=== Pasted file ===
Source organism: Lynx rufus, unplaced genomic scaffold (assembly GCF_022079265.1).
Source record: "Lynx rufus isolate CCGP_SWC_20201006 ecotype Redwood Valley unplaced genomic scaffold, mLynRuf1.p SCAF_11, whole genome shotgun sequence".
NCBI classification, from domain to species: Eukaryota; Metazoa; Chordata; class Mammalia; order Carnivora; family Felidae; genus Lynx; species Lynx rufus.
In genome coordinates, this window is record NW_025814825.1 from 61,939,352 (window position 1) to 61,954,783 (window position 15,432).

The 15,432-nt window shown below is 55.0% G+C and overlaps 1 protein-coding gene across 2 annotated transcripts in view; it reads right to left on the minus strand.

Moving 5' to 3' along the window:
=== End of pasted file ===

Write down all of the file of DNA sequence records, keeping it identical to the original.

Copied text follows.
Source organism: Lynx rufus, unplaced genomic scaffold (assembly GCF_022079265.1).
Source record: "Lynx rufus isolate CCGP_SWC_20201006 ecotype Redwood Valley unplaced genomic scaffold, mLynRuf1.p SCAF_11, whole genome shotgun sequence".
NCBI classification, from domain to species: Eukaryota; Metazoa; Chordata; class Mammalia; order Carnivora; family Felidae; genus Lynx; species Lynx rufus.
In genome coordinates, this window is record NW_025814825.1 from 61,939,352 (window position 1) to 61,954,783 (window position 15,432).

The 15,432-nt window shown below is 55.0% G+C and overlaps 1 protein-coding gene across 2 annotated transcripts in view; it reads right to left on the minus strand.

Moving 5' to 3' along the window: